Off We Go!

For fifteen years, since our founding in 2002, The Church of BuVu has been mostly a website, with the occasional venture by an individual BuFoon. E.g John Joseph, one of our first BuFoons, an example to us all.


But, suddenly, thanks to these two …


Peter Wiant and David Wayne Johnson

… the Church is up and RUNNING! It was Peter and David Wayne who contacted me and urged me to let them help with liftoff. They are now on the Board of BuFoons and brimming with ideas about how we can all commit some righteous BuFoonery and some righteous good things in our town and … who knows what and where else. (Peter will soon be planting a church in Libby, Montana.)

We now have six BuFoons attending regular Saturday meetings, with another two or three promising to join us. We are hoping some female BuFoons will emerge. All in good time, as the spirit moves. (At some point, if given permission, we’ll reveal the identities of this bunch of NuFoons.)

Somewhere in the BuYonder, Niels has to be smiling.


Thanks for showing up,
BuFoon Steve Gillard


95 Theses

While assembling this website makeover I came across a lonely fragment of the original ORIGINAL WEBSITE. This is a bittersweet (95% bitter) list of the running footnotes in Garrison Keillor’s Lake Wobegon Days. It’s one of my favorite things, since my own religious heritage is remarkably similar to Garrison’s, right down to the little fundamentalist Christian sect he grew up in (the Plymouth Brethren), a twig off the same branch as the twig (River Brethren > Missionary Church) where I attended with my parents and sisters. Here’s that lonely page:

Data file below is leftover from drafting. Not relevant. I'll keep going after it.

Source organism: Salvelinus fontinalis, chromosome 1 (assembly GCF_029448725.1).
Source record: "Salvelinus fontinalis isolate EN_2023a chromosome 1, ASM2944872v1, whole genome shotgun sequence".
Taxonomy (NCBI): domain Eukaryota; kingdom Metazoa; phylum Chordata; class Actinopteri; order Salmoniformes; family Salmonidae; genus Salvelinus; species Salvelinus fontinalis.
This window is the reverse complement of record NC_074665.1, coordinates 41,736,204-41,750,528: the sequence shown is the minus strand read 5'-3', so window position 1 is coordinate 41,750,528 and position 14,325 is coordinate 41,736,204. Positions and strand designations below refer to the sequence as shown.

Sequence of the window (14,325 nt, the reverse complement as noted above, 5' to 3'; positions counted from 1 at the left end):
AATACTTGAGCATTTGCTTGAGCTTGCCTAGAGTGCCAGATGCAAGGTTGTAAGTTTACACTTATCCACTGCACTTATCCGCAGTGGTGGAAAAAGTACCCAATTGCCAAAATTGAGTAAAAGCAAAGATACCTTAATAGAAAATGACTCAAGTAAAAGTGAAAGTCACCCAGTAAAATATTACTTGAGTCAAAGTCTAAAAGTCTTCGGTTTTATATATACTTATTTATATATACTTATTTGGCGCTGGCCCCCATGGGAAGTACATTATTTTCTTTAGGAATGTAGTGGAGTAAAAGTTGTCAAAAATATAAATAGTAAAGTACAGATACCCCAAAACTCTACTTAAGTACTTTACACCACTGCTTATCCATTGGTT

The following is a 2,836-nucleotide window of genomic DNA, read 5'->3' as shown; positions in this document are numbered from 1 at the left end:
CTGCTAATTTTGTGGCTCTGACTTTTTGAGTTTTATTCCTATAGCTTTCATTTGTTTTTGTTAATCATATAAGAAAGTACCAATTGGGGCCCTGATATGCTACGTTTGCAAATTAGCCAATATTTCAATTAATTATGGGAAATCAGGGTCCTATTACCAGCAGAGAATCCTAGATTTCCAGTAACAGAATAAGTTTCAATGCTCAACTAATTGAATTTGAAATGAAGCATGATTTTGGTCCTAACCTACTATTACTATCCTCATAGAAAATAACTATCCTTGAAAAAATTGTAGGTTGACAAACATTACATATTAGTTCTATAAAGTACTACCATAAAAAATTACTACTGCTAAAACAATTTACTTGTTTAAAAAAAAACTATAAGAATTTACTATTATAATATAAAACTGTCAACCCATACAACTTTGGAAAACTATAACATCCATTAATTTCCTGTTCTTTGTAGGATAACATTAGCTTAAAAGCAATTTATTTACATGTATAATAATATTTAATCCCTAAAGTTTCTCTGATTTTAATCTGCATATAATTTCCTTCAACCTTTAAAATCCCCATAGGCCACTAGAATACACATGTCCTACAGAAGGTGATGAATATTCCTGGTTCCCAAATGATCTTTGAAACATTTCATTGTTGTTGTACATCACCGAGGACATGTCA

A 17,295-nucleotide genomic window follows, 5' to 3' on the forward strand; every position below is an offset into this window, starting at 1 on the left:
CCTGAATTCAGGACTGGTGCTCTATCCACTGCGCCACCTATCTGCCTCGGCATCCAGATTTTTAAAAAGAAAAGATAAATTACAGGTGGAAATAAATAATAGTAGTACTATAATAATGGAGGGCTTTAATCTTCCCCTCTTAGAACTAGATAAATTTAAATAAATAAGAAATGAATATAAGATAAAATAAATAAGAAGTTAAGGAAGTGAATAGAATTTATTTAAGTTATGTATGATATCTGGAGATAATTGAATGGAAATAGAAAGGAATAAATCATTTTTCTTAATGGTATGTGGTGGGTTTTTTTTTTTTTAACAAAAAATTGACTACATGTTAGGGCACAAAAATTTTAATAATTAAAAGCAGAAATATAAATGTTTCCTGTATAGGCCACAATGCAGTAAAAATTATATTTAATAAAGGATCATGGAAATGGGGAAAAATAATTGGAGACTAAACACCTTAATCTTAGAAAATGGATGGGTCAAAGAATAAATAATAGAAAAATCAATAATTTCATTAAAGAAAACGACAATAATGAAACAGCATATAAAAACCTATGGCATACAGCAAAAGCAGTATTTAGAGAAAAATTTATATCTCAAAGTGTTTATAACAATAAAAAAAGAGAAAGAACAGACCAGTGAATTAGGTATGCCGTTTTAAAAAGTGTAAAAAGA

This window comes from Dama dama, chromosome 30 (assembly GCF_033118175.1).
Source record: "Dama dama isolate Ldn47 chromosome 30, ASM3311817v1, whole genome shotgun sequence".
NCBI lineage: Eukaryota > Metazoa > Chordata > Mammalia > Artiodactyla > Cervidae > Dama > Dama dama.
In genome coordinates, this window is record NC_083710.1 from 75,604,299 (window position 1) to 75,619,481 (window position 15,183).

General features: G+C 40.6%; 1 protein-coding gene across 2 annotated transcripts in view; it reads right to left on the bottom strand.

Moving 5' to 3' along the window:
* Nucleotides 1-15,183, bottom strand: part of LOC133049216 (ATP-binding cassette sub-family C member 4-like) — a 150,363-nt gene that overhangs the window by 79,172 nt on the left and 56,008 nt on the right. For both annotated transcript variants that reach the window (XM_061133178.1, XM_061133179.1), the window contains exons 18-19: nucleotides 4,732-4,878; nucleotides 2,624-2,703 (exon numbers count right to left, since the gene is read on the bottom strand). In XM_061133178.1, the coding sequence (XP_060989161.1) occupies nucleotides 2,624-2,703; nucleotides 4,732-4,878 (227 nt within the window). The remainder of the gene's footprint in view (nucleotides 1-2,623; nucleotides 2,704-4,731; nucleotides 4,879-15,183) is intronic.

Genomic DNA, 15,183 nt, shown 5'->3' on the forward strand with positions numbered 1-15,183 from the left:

BuFoon Steve Gillard

“To me it was just a joke.”

Church of Buvoo. I founded it with – it was mostly this friend and me, his name is Steve Gillard. I met Steve at a men’s group I started going to. . . While I was in that men’s group I started talking a lot about shame. It was something they never talked about. It was a very intellectual group. I came there and I started talking about shame and . . stirred up the group. Steve was very much like I was a few years before. Lost. What to do? Then I told him about not shaming his son and blah blah. It really changed his life. He stopped shaming his son and all kinds of different things happening. In some way he became like a student or something to me. Or he wanted to practice with me or something. He started sitting, and we started talking about this stuff. He was a lawyer. This thing about Buvoo was kind of a joke but he was very much interested in making this religion. He had himself been part of a cult, a Christian cult. He did that ten years when he was younger. we just talked about him and thought it was a fun idea or something like that. It was somewhat about theater, and art. We were being artists. There was somewhat a theatrical quality to it. So he was very much interested. He himself really wanted to be a Buvoo priest and he has writer’s block, he wants to be a writer instead of being a lawyer. He doesn’t like to be a lawyer. So he was kind of looking for something. To me it was just a joke. I liked to do it. I mean I still like Buvoo, I love it. That’s my religion.

Niels Holm
9.29.1941 – 9.27.2007